2. Paarapaa
Singer ~ Anupam Amod, Lyrics by ~ Imran Ali

So next up we have this weird but enticing song that has been composed on the very 80s-ish disco template. The start to the song is interesting, with all the disco sounds grabbing your attention, along with cool rock guitar strums. But when the composition starts, you kind of get confused whether you’re listening to a disco song, or a cheap Punjabi pop song. The song is another one composed on the collegiate theme, but this one doesn’t work half as much as the first. The composition sets you off very badly, right from the mukhda itself. The hookline has practically no substance, except for a vocal imitation of trumpet sounds. The antara seems like a desperate attempt to stretch the song up to over two minutes, and what follows, is just indigestible. The arrangements are discoesque throughout, with a weird thrown-in drum sequence occasionally. Nothing to pay attention to there. Anupam’s voice sounds good here as well, and it has a bit of that grungy texture to it, but it fails to save the miserable composition. There are weird applauses and sounds of ladies laughing, which is so irritating. Imran Ali, who is the Imran in Bobby-Imran, while Anupam is Bobby, writes lyrics that are barely intelligible because of the over-loud arrangements. A song that doesn’t seem to know where it came from. Utterly confusing!


3. Main Hun Tu Ho
Singer ~ Arijit Singh, Lyrics by ~ Aditya Shri Hari & Bobby-Imran

The last song on the short album starts off enticingly as well, with a calming guitar riff, along with a very heavenly harmonica playing some very calming notes. As Arijit starts singing, you can’t help but getting hooked to the song, but then the unexpected happens. The harmonica goes offtune somewhere in the background and you just can’t get yourself to think about the song as good as you were, before that happened. The duo has done a good job in composing a romantic song for the young generation, but again, it isn’t so griping as it could’ve been. The pace is kind of slow for you to like it instantly, and you just cannot grip the tune. The hookline just seems out of place, while the rest of the song is quite pleasant, but still not as beautiful as it should’ve and definitely could’ve been. The arrangements are cool, with guitars and harmonica leading, and practically nothing else supporting. The breeze of the composition is something that let’s you enjoy at least that part of the song. Arijit sings with a very soft tone, but it doesn’t really work here for some reason. And for some reason, I just couldn’t make myself enjoy this song. The lyrics too, are quite typical for a romantic song, and I wouldn’t have minded, had the tune been a bit better! An okay-ish end to the generally okay-ish album!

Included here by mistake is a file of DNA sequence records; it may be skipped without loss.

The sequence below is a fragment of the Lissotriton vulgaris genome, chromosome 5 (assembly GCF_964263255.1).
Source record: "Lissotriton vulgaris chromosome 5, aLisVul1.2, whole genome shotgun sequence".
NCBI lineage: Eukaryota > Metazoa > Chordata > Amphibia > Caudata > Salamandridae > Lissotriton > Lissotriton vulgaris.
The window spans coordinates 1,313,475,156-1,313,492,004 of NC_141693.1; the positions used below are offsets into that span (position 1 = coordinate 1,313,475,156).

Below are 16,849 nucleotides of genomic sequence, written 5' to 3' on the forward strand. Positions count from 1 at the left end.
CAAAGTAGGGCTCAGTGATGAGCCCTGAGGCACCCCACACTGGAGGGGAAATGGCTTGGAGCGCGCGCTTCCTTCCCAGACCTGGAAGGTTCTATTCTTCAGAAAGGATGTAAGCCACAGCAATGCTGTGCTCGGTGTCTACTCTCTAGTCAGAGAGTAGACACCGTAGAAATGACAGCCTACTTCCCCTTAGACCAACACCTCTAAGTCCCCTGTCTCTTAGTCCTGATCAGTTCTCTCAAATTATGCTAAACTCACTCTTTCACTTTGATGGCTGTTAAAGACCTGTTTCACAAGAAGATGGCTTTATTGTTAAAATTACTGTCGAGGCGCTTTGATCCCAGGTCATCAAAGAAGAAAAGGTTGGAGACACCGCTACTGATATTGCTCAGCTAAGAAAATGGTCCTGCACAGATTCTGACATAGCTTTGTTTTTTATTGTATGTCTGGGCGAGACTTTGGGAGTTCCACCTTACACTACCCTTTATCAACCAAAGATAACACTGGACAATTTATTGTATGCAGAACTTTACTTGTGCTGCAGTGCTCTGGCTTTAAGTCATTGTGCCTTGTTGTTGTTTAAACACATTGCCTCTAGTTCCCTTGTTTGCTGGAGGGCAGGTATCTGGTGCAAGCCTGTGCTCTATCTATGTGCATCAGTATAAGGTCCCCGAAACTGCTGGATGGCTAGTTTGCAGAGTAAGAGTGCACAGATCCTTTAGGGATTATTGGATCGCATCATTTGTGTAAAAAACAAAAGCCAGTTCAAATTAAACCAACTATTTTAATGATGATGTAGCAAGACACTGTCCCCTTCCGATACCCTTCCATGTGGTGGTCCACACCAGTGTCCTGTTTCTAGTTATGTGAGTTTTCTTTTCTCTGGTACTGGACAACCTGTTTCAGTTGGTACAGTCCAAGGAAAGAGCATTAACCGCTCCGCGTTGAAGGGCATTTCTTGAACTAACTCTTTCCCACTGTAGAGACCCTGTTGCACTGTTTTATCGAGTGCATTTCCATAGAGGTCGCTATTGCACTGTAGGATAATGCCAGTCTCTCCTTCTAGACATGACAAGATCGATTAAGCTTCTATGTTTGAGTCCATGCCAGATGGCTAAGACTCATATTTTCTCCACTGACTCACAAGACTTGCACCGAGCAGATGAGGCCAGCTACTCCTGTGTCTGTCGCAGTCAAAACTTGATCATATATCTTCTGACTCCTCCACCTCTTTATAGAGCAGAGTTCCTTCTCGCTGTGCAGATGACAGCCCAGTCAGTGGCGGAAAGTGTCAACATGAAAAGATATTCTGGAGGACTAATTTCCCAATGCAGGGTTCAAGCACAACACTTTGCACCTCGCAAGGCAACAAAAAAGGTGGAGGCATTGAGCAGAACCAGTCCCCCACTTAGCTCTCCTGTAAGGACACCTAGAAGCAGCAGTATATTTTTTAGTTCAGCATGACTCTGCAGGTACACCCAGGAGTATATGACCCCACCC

Days Of Tafree was not an album I was expecting great songs from, and so it doesn’t really surprise me to hear such average songs from the duo that could barely manage to create excitement when they debuted in ‘Khamoshiyan’ with ‘Tu Har Lamha’, or when they composed the slightly better album for ‘Badmaashiyan’. And when their bad song from ‘Junooniyat’ came out, I doubted they would get many more projects, when this one came along. This one too, sadly has the same fate as the rest of their projects: a very, very minimal outreach and shelf life. If they had done a bit more innovation here, they could’ve passed with distinction!!


Final Rating for This Album: सा < रे < ग < म <  < ध < नी < सां

Note: The letter which is underlined is the final rating.

Recommended Listening Order: Jeeley Yeh Lamhe > Main Hun Tu Ho > Paarapaa


Which is your favourite song from Days of Tafree? Please vote for it below! Thanks! 🙂